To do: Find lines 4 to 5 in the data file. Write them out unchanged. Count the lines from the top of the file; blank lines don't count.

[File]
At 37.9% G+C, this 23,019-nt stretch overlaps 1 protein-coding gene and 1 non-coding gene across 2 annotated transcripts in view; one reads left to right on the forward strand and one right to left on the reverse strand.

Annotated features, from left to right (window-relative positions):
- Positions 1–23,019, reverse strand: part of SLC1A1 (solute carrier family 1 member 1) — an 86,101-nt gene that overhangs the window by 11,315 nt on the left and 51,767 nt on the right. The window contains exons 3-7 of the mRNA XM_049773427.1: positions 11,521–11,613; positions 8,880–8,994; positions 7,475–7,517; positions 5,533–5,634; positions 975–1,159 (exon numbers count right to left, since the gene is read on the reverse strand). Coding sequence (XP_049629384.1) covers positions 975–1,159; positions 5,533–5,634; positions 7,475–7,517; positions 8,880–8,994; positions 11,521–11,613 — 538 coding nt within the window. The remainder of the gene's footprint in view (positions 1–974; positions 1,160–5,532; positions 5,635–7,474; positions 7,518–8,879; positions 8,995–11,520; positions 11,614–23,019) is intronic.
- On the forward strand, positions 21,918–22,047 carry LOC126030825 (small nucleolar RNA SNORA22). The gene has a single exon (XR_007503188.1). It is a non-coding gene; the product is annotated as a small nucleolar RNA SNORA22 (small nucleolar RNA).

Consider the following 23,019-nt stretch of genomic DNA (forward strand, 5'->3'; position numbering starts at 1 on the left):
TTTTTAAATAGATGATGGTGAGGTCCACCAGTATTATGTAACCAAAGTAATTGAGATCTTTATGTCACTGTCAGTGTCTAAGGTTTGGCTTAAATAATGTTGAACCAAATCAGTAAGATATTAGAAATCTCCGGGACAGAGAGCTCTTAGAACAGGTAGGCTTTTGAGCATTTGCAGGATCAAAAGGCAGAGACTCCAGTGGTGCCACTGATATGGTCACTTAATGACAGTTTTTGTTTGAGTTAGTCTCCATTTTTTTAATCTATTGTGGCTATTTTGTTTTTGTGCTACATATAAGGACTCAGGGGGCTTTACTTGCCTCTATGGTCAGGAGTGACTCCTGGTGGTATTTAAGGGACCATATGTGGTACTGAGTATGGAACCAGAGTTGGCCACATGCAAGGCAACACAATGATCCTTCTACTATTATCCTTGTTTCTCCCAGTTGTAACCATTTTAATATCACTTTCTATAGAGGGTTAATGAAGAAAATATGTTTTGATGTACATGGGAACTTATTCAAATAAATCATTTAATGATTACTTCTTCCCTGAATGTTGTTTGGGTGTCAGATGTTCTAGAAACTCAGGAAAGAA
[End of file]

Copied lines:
- On the forward strand, positions 21,918–22,047 carry LOC126030825 (small nucleolar RNA SNORA22). The gene has a single exon (XR_007503188.1). It is a non-coding gene; the product is annotated as a small nucleolar RNA SNORA22 (small nucleolar RNA).

Consider the following 23,019-nt stretch of genomic DNA (forward strand, 5'->3'; position numbering starts at 1 on the left):